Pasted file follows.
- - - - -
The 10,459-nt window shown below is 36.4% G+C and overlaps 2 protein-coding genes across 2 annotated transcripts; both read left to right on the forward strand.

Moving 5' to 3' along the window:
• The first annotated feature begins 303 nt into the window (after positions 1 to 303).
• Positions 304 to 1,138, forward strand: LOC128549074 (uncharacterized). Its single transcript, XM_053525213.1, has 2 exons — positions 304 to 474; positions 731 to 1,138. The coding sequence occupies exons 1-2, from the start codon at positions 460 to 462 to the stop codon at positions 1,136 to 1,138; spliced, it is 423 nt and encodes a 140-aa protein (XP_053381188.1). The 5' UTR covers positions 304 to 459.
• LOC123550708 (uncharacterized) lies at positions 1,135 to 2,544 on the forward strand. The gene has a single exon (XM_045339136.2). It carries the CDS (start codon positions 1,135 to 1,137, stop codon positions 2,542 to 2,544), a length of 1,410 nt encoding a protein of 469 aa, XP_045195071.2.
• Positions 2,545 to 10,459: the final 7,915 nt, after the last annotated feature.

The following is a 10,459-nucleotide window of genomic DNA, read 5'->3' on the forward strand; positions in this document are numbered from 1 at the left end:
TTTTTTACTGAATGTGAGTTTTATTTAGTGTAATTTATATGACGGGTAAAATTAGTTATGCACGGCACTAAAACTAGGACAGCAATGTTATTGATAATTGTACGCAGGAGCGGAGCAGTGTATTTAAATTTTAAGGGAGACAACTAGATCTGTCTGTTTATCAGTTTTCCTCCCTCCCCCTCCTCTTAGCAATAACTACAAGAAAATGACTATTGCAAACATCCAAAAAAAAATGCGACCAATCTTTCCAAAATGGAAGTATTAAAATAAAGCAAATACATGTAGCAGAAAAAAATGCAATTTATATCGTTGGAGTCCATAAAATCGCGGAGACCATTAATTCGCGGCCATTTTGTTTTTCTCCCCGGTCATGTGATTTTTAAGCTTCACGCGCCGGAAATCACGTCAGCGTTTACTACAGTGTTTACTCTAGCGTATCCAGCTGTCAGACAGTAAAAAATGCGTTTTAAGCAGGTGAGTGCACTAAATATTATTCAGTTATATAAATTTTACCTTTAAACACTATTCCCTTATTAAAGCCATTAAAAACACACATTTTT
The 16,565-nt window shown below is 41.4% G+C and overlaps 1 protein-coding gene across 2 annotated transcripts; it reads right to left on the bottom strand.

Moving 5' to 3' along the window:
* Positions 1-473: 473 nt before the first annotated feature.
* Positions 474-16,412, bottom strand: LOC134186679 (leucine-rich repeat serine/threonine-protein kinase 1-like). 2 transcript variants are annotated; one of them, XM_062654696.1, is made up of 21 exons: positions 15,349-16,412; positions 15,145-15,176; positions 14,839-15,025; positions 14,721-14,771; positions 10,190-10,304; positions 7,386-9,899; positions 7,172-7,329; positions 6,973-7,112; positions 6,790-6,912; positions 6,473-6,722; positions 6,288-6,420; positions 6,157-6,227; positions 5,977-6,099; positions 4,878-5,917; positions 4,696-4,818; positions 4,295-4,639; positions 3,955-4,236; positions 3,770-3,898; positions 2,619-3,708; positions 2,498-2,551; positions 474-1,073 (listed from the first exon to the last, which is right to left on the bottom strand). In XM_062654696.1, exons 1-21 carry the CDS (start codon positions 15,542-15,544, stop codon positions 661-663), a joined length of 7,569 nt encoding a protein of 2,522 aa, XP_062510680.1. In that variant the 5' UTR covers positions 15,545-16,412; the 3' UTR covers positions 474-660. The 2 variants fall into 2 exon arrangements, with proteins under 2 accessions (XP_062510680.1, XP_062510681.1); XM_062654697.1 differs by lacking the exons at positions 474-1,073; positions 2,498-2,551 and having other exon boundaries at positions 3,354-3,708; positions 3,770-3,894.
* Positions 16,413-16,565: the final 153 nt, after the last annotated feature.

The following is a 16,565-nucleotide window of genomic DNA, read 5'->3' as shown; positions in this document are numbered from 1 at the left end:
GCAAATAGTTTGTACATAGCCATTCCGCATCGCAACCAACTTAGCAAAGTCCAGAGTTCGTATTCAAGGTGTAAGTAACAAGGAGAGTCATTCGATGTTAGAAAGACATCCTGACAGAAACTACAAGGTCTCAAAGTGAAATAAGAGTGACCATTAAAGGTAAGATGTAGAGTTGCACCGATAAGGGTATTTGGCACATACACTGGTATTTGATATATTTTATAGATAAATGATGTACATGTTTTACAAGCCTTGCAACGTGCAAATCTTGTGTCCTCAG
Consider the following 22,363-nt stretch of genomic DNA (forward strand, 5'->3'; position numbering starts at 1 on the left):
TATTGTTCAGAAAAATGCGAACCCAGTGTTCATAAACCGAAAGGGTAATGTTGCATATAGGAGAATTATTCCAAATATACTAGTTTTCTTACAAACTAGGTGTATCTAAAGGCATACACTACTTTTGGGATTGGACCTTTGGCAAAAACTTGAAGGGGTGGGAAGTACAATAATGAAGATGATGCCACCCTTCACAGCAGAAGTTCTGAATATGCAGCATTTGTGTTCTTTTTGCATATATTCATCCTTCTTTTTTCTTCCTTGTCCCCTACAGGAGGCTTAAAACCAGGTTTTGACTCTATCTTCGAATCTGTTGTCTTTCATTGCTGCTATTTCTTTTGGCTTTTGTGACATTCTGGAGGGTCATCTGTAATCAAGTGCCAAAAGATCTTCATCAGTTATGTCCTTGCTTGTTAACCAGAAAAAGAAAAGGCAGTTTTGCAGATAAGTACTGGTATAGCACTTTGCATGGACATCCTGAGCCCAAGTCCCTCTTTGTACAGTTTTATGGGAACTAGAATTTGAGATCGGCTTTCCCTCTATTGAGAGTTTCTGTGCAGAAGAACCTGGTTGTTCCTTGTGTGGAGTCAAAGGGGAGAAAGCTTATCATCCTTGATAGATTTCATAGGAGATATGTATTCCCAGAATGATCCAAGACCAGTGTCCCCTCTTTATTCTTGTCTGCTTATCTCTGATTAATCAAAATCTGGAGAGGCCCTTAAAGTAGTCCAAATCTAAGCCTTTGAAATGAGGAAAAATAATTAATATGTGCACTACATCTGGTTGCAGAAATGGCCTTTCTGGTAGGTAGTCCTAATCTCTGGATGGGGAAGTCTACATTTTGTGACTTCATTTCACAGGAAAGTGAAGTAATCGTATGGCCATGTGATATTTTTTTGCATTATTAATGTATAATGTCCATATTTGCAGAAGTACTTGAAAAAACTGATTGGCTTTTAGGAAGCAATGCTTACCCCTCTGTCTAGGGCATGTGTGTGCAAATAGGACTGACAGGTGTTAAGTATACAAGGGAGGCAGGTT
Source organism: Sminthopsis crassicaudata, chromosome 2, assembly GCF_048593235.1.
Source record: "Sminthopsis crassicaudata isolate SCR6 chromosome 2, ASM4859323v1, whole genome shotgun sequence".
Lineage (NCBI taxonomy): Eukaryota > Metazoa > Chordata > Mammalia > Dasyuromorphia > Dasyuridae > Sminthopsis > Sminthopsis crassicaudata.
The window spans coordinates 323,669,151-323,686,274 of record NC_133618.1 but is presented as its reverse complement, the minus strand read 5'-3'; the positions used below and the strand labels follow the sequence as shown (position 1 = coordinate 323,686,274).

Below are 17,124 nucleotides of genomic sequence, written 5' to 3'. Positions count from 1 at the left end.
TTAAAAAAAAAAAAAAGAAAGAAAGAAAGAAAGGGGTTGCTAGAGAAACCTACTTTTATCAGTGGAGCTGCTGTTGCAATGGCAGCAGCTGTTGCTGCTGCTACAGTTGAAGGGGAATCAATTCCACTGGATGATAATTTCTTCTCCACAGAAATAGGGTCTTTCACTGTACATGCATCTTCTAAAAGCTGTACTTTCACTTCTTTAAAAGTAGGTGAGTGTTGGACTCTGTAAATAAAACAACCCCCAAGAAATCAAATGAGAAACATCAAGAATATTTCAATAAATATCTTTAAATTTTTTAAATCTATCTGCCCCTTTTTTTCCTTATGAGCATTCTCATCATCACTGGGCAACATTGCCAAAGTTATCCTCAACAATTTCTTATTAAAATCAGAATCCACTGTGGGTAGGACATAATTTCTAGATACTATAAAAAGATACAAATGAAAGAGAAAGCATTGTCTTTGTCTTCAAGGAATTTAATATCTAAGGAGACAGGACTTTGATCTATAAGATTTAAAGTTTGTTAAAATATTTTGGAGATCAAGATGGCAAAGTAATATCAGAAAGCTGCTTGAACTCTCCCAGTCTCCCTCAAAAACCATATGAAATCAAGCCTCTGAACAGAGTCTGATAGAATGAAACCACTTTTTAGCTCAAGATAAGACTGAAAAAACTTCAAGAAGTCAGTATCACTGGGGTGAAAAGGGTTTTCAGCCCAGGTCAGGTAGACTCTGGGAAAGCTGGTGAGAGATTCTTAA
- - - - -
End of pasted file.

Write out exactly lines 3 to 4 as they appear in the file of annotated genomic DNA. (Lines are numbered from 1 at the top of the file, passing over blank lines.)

• The first annotated feature begins 303 nt into the window (after positions 1 to 303).
• Positions 304 to 1,138, forward strand: LOC128549074 (uncharacterized). Its single transcript, XM_053525213.1, has 2 exons — positions 304 to 474; positions 731 to 1,138. The coding sequence occupies exons 1-2, from the start codon at positions 460 to 462 to the stop codon at positions 1,136 to 1,138; spliced, it is 423 nt and encodes a 140-aa protein (XP_053381188.1). The 5' UTR covers positions 304 to 459.